Prescott Sigmund pleaded guilty yesterday in the pipe bomb explosion in Northwest Washington that critically injured his half brother last year, reaching an agreement with prosecutors that calls for him to serve 32 years in prison.

The plea agreement marked a new chapter in a wrenching family drama. The victim in the July 12 bombing, 21-year-old Wright Sigmund, sat in the front row of the federal courtroom, at times teary-eyed, and said after the hearing that he was disappointed his half brother had appeared so "cold" and "without emotion."

Never glancing at Wright Sigmund or any of the other family members in the courtroom, Prescott Sigmund, 35, said little more than "yes, sir" and "because I'm guilty" in response to U.S. District Judge Emmet G. Sullivan's questions. In the 17-page plea agreement, he admitted planting two pipe bombs in his father's Chevrolet Blazer, which was parked in an underground garage at 5225 Wisconsin Ave. NW.

The bomb was intended for his father, Donald, a successful insurance executive, but instead injured Wright Sigmund when he went to the Blazer to run an errand for his father. Authorities have said that Prescott Sigmund was cash-strapped and hoped to benefit financially from his father's death.

In a six-page letter to Sullivan, the defendant's mother, Gwendolyn Sigmund, asked the judge to show "compassion" and placed blame for the car bombing on Donald Sigmund.

"When Scott sought help from his father, he received only ridicule, bullying and abuse," she wrote. "His dignity stripped away, Scott simply 'snapped' under the burden of years of cruelty inflicted by his alcoholic, rage-driven father."

Donald Sigmund, 65, did not attend the court hearing and did not return a message left on his cell phone.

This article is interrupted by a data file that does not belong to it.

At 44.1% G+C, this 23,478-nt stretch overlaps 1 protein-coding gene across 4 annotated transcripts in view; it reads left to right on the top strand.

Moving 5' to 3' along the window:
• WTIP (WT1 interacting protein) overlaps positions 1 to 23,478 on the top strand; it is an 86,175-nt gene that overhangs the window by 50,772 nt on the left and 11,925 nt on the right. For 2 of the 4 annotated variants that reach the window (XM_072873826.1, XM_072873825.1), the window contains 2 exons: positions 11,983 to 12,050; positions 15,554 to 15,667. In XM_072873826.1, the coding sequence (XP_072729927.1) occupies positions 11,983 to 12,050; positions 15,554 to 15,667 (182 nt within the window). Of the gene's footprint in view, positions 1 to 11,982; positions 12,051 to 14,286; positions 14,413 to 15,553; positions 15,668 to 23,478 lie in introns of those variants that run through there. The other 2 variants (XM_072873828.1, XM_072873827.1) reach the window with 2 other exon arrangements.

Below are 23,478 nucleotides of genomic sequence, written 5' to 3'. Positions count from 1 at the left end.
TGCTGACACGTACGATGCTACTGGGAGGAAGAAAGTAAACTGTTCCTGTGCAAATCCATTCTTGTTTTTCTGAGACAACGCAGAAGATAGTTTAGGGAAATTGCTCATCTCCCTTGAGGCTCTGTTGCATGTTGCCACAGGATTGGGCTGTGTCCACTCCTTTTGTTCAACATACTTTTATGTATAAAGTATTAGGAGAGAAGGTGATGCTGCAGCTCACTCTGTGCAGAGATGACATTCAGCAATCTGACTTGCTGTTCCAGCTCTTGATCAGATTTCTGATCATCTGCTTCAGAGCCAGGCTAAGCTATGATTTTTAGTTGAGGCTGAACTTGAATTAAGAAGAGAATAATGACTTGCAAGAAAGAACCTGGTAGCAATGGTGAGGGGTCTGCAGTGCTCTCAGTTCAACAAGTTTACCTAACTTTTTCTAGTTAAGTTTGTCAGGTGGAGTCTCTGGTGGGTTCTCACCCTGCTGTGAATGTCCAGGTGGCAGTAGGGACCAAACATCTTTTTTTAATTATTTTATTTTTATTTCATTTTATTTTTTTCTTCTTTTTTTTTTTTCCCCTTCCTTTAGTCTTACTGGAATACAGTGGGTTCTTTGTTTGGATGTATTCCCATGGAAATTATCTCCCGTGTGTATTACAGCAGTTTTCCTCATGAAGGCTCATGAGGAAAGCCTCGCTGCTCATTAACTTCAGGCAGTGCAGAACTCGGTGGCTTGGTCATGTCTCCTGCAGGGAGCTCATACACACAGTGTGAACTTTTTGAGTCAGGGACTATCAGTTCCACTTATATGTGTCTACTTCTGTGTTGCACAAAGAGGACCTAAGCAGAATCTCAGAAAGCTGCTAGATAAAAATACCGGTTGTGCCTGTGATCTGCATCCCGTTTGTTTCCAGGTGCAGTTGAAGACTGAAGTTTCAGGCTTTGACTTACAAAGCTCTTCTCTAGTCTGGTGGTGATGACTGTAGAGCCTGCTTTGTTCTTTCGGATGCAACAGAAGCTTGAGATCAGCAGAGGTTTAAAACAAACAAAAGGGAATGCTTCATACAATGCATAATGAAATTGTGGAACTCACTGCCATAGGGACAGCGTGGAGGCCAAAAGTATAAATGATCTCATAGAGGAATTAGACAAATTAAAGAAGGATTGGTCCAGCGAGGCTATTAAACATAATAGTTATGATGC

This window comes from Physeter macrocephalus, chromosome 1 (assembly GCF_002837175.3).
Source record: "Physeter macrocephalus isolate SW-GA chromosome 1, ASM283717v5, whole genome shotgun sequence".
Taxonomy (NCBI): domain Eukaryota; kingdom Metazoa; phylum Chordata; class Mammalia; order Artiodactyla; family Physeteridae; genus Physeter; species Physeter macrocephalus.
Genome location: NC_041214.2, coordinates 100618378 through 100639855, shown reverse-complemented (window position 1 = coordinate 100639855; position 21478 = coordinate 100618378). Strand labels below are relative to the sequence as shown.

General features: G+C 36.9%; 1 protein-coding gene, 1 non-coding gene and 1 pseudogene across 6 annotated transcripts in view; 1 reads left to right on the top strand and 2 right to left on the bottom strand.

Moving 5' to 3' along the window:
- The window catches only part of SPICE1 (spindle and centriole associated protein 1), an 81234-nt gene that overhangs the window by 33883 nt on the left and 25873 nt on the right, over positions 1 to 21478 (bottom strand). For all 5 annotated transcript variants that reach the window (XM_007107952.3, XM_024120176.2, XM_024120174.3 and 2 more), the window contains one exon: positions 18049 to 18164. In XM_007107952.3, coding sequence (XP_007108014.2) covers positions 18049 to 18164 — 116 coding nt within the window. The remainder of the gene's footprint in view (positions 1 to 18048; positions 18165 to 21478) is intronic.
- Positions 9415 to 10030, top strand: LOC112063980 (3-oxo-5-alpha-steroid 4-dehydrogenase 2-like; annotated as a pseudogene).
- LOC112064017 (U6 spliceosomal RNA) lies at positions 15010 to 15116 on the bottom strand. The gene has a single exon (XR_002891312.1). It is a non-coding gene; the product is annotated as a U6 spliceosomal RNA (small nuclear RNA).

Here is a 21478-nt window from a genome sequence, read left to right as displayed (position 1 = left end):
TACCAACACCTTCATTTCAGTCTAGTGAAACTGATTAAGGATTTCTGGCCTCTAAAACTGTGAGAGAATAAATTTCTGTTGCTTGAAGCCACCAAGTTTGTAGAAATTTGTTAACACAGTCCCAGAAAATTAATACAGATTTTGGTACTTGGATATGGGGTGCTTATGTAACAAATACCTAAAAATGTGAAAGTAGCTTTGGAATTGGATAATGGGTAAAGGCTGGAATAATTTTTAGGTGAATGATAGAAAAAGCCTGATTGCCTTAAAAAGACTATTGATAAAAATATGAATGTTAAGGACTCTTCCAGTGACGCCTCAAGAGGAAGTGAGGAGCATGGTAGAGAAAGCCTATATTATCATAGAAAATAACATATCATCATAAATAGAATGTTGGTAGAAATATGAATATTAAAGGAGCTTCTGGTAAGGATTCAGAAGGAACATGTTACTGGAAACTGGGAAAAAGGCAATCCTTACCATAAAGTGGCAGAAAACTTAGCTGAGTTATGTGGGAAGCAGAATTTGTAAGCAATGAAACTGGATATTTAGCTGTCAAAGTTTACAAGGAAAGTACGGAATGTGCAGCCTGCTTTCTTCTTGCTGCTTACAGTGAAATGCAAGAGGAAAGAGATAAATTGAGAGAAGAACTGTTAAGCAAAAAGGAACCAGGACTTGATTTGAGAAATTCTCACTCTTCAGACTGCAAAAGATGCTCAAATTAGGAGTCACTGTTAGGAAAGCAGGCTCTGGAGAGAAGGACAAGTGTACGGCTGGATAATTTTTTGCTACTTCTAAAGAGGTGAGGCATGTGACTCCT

Wright Sigmund's mother, Claire Phillips, also wrote to the judge, saying that her son "will innocently suffer a life time of pain and disability."

Phillips sat next to her son during the hearing and said afterward that "seeing Scott was like looking at this rapist who had raped my child."

Sullivan said he would withhold final approval of the plea agreement until he received a pre-sentencing report. Prescott Sigmund's attorney, David Bos, declined comment on the agreement.

During yesterday's proceedings, Assistant U.S. Attorney Jeanne Hauch laid out the government's case, saying Sigmund spent several weeks planning the bombing, using his computer to help create a fake driver's license and birth certificate.

Under the fictitious name Paul Baillie, he purchased two cans of gunpowder at a Silver Spring gun shop, Hauch said.

Three days after the bombing, Sigmund vanished from his Potomac home, leaving his wife and their two young children. Shortly afterward, his wife learned that he had emptied their bank accounts. She also discovered that her husband had been fired from his job nine months earlier.

On Nov. 9, the TV show "America's Most Wanted" ran a feature on Sigmund, which prompted him to turn himself in to authorities in Missoula, Mont. He had started a new life in Missoula, assuming a different name, working as a motel desk clerk and telling people that his wife and children had been killed by a drunk driver.

Sigmund's wife, Bradey Bulk Sigmund, who attended yesterday's hearing, expressed satisfaction with the plea agreement. "I was hoping he would plead so we wouldn't have to go through a trial," she said.

Outside the courthouse after the hearing, Wright Sigmund said he has undergone numerous surgeries because of his injuries, is intensely involved in physical and psychological therapy and takes 57 pills a day. He said he tried to return to college this winter but dropped out. He plans to return this fall.

He said that he was disappointed Prescott Sigmund never looked at him during the hearing and that he could not believe the "conniving criminal mind he had."

But he said the plea agreement "made me feel a lot better . . . like justice has been done."

Asked if it would have made a difference if his half brother had called him at some point to say that he didn't mean to harm him, Wright Sigmund broke into tears.

"It would have made all the difference in the world," he said.

Bombing victim Wright Sigmund tries

to recover his composure outside the courthouse after making a statement.Bradey Sigmund, wife of pipe bomb suspect Prescott Sigmund, comforts Wright Sigmund outside the federal courthouse during the trial.